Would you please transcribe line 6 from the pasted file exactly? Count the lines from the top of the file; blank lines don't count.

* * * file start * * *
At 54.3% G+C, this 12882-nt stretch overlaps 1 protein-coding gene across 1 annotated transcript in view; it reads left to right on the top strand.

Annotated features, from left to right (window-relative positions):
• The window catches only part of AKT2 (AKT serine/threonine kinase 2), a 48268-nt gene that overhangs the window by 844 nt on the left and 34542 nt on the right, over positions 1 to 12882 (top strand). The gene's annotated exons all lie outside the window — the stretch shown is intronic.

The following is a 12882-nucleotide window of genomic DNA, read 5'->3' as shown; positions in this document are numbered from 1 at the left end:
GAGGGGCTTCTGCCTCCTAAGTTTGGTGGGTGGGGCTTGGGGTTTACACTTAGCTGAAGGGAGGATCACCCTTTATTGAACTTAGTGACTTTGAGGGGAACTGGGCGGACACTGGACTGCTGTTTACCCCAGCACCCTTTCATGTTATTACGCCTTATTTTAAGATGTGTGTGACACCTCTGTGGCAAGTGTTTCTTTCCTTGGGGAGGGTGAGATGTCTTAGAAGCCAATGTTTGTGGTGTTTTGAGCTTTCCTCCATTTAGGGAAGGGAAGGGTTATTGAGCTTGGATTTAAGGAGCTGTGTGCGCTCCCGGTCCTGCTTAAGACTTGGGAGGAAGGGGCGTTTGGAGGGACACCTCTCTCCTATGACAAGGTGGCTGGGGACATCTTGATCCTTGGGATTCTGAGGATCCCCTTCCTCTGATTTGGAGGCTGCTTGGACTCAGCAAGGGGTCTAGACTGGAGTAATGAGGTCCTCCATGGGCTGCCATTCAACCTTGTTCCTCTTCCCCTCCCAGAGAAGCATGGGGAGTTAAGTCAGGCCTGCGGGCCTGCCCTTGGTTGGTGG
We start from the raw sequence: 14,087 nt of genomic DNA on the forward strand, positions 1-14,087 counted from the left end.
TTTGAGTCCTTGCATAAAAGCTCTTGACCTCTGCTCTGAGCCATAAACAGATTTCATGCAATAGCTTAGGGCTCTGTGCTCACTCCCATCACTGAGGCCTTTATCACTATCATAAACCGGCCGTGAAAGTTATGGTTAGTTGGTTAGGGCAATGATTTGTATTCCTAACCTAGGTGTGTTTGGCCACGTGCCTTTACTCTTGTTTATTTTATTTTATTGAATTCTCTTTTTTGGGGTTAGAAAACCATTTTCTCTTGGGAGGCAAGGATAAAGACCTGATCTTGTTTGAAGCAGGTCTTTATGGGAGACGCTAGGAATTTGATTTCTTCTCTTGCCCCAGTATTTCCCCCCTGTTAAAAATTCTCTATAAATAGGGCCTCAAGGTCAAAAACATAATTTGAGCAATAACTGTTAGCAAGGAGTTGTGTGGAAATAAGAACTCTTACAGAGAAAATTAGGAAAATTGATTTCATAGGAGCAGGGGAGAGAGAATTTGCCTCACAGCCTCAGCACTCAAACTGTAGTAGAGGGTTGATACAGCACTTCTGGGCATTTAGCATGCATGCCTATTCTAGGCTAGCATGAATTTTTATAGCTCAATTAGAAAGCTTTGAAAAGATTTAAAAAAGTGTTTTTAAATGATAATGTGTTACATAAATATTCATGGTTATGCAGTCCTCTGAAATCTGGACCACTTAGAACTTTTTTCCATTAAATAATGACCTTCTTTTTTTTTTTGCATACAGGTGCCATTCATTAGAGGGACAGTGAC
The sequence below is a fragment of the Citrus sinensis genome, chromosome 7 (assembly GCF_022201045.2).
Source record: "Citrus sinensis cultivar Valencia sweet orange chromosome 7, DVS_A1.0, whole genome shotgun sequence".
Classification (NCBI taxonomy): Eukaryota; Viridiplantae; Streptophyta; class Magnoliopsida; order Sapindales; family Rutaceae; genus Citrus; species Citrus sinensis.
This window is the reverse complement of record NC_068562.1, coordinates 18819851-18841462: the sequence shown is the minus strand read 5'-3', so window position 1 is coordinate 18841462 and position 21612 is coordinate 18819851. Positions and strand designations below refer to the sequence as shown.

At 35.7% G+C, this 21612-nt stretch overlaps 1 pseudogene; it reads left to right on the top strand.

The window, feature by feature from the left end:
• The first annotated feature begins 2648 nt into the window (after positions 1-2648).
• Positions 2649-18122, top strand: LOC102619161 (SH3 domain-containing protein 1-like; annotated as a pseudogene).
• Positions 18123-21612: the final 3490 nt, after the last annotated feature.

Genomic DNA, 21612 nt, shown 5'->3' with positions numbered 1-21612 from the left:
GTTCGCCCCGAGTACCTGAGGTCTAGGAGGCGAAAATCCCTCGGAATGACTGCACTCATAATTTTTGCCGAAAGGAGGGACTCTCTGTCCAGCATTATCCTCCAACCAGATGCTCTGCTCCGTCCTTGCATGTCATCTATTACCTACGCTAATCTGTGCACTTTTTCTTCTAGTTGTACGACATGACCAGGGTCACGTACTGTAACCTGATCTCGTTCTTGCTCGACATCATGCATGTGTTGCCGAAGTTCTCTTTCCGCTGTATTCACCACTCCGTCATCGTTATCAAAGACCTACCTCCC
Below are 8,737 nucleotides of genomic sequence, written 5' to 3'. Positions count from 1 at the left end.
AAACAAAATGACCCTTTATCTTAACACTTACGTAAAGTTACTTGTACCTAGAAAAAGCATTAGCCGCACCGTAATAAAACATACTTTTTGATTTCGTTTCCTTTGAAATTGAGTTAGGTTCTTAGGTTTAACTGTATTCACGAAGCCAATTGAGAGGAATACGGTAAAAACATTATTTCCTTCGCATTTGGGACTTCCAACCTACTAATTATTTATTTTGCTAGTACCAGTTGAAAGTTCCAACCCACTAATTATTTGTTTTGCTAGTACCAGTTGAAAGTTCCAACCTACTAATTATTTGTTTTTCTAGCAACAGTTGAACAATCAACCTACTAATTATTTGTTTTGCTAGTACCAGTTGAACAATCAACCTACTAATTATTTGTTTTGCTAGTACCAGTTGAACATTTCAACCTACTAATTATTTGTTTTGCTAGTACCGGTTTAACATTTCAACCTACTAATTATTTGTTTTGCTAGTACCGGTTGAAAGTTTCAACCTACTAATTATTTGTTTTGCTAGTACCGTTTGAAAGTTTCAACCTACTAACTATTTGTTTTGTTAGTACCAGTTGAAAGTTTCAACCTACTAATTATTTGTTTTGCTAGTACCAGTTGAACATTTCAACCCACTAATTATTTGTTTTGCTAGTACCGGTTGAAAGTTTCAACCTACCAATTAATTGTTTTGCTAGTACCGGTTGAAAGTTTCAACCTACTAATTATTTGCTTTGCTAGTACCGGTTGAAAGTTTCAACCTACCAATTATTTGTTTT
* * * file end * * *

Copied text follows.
We start from the raw sequence: 14,087 nt of genomic DNA on the forward strand, positions 1-14,087 counted from the left end.